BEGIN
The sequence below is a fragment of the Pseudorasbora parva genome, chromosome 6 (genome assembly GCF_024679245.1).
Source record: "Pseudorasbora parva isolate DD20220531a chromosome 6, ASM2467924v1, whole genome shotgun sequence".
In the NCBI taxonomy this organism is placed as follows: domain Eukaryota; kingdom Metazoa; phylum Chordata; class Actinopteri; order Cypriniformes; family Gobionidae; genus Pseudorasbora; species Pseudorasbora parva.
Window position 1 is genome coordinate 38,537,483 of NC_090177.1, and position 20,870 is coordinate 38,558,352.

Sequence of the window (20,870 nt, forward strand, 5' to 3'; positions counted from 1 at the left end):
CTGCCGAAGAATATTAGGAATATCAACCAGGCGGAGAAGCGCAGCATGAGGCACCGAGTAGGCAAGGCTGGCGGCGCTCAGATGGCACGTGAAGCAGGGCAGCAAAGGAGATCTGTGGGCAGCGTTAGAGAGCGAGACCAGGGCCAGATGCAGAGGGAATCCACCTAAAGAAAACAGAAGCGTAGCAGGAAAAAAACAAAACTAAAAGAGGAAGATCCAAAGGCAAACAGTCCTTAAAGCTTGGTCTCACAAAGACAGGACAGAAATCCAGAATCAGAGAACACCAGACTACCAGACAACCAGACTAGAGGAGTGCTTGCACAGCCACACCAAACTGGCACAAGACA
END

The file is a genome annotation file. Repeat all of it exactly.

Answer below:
The sequence below is a fragment of the Pseudorasbora parva genome, chromosome 6 (genome assembly GCF_024679245.1).
Source record: "Pseudorasbora parva isolate DD20220531a chromosome 6, ASM2467924v1, whole genome shotgun sequence".
In the NCBI taxonomy this organism is placed as follows: domain Eukaryota; kingdom Metazoa; phylum Chordata; class Actinopteri; order Cypriniformes; family Gobionidae; genus Pseudorasbora; species Pseudorasbora parva.
Window position 1 is genome coordinate 38,537,483 of NC_090177.1, and position 20,870 is coordinate 38,558,352.

Sequence of the window (20,870 nt, forward strand, 5' to 3'; positions counted from 1 at the left end):
CTGCCGAAGAATATTAGGAATATCAACCAGGCGGAGAAGCGCAGCATGAGGCACCGAGTAGGCAAGGCTGGCGGCGCTCAGATGGCACGTGAAGCAGGGCAGCAAAGGAGATCTGTGGGCAGCGTTAGAGAGCGAGACCAGGGCCAGATGCAGAGGGAATCCACCTAAAGAAAACAGAAGCGTAGCAGGAAAAAAACAAAACTAAAAGAGGAAGATCCAAAGGCAAACAGTCCTTAAAGCTTGGTCTCACAAAGACAGGACAGAAATCCAGAATCAGAGAACACCAGACTACCAGACAACCAGACTAGAGGAGTGCTTGCACAGCCACACCAAACTGGCACAAGACA